Realms Beyond – A classic turn-based fantasy RPG

Combat Alpha – Gameplay Video

Finally, we completed the first iteration of the combat system and recorded a HD video to demonstrate it to you.

If YouTube starts the video in low, blurry quality, please change the resolution manually to 1080p60 or 720p60.

Please be aware, due to the nature of alpha versions, the user interface (especially placeholder icons) and other elements such as sounds, camera, FXs and animations are still work in progress and therefore not final.

If you wonder about the Wizard’s overcrowded spellbook: We made every spell available (according to his 9th level) for testing purposes. Under real circumstances, he wouldn’t had so many spells already unlocked.

We appreciate hearing your feedback and suggestions for improvements related to the combat system.

Also, based on your feedback to previously pu...

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Combat Alpha – First Screenshots

While the user interface of our combat alpha is still in the final polishing process, we can already present two screenshots from the upcoming scene.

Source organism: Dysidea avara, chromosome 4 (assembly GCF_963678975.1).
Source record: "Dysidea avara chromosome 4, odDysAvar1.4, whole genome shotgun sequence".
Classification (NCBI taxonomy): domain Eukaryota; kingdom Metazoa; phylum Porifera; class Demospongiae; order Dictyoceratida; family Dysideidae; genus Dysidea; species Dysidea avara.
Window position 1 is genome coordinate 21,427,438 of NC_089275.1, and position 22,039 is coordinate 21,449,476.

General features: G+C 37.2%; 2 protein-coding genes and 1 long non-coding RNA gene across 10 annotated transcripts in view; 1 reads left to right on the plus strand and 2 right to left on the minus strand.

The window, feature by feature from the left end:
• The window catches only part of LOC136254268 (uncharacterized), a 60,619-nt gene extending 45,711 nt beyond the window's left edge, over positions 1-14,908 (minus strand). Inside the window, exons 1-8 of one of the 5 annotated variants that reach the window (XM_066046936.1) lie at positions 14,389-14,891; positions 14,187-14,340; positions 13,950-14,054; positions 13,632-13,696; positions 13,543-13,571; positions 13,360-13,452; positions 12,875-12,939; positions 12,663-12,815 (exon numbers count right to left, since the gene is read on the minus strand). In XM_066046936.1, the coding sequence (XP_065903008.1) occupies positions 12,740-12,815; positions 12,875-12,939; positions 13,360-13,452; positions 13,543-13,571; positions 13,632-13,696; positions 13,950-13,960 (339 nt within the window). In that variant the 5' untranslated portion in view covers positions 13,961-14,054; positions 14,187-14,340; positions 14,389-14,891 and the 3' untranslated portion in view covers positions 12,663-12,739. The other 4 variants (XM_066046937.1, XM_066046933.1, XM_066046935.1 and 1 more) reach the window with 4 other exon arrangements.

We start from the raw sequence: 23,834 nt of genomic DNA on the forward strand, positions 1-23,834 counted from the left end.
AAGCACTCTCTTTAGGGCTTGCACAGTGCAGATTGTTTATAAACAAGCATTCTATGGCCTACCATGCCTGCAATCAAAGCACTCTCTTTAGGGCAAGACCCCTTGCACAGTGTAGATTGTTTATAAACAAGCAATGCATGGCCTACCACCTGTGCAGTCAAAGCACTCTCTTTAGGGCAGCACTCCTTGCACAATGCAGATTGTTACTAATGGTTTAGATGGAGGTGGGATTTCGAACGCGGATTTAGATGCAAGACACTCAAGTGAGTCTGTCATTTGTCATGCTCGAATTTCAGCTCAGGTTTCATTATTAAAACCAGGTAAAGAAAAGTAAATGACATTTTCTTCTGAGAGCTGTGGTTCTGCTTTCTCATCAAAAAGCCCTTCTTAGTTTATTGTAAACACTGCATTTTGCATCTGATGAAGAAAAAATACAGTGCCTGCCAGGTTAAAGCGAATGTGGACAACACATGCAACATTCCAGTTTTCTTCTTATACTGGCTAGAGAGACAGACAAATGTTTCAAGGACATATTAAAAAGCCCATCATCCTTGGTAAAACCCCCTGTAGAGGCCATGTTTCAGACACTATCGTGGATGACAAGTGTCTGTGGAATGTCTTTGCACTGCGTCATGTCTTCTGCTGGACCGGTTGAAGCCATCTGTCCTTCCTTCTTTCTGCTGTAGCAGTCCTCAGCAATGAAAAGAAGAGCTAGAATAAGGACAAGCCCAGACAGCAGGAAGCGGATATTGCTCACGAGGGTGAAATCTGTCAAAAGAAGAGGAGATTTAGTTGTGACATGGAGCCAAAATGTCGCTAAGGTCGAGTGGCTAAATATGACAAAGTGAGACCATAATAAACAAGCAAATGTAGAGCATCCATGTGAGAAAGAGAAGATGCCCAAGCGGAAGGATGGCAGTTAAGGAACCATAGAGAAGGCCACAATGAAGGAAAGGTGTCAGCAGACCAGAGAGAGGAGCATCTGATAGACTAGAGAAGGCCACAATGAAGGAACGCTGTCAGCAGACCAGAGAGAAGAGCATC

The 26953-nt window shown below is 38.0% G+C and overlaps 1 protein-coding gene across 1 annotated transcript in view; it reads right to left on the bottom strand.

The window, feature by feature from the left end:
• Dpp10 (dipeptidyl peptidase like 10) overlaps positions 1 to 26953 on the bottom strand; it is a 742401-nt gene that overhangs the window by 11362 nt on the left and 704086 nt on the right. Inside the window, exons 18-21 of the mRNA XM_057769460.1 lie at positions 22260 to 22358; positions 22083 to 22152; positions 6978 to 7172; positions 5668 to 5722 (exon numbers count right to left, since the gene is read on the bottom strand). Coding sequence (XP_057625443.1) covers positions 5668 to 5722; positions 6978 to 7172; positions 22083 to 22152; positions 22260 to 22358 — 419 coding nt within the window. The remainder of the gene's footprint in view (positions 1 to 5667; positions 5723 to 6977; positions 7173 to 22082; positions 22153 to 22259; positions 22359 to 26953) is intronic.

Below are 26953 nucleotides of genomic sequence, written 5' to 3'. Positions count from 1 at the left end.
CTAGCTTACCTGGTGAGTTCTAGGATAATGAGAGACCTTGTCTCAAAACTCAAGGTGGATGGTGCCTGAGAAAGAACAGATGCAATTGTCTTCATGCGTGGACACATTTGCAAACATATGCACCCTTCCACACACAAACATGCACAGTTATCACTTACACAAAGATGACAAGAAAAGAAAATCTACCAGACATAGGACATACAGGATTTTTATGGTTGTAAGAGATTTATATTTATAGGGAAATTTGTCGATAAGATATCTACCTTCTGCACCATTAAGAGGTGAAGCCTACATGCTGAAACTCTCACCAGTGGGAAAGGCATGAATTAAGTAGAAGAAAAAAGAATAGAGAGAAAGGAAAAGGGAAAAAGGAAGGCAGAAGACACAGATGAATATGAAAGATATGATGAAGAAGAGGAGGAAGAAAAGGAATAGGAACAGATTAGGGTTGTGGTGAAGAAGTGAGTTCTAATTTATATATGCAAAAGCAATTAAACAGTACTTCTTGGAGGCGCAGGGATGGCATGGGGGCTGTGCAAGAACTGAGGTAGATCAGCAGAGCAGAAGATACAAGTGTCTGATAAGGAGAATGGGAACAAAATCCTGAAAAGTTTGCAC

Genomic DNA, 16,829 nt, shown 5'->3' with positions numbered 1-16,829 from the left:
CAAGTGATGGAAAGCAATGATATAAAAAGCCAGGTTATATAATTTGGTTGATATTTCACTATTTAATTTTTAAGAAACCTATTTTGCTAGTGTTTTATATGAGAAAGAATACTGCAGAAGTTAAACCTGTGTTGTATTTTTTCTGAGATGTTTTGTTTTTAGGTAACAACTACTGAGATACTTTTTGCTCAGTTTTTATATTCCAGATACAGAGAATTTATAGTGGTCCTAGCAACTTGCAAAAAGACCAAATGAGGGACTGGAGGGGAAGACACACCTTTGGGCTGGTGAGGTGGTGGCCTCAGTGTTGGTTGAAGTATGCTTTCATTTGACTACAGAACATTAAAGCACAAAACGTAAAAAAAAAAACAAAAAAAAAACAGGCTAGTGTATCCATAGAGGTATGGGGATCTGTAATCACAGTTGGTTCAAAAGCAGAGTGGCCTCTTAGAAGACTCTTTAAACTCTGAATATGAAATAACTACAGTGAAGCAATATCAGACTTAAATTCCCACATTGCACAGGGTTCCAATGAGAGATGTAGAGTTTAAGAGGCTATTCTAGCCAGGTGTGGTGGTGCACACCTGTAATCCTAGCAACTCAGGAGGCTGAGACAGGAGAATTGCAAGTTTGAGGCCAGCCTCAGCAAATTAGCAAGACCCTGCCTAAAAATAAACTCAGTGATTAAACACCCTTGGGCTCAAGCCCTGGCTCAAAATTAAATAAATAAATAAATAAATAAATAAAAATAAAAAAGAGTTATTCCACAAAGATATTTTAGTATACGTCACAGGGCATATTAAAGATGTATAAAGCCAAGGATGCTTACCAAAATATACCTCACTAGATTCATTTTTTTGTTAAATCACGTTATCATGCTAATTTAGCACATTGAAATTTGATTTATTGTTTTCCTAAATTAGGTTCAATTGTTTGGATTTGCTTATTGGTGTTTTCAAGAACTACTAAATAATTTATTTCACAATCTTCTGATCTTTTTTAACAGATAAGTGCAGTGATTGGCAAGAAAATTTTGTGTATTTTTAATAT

A warband of orcs (along with a troll) ambushed the player’s party in morning hours while traveling through the wilderness.

Combat Alpha - Morning Mist

Combat Alpha - Morning Mist Zoomed

Edited:
Some more variations with customized grid settings.

Dark variant – medium opacity

Bright variant – high opacity

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Combat Development and Goblin Barbecue

We haven’t posted much lately because we focused all our efforts into developing the first playable iteration of the combat system. This combat prototype (or let’s say Combat Pre-Alpha) will include almost every action and spell of the classes Fighter, Barbarian, Cleric, Wizard, Ranger and Rogue (about 100 actions and spells in total).

Along with animations, character models and visual effects, we already implemented the sound for various weapons, spells and hit effects.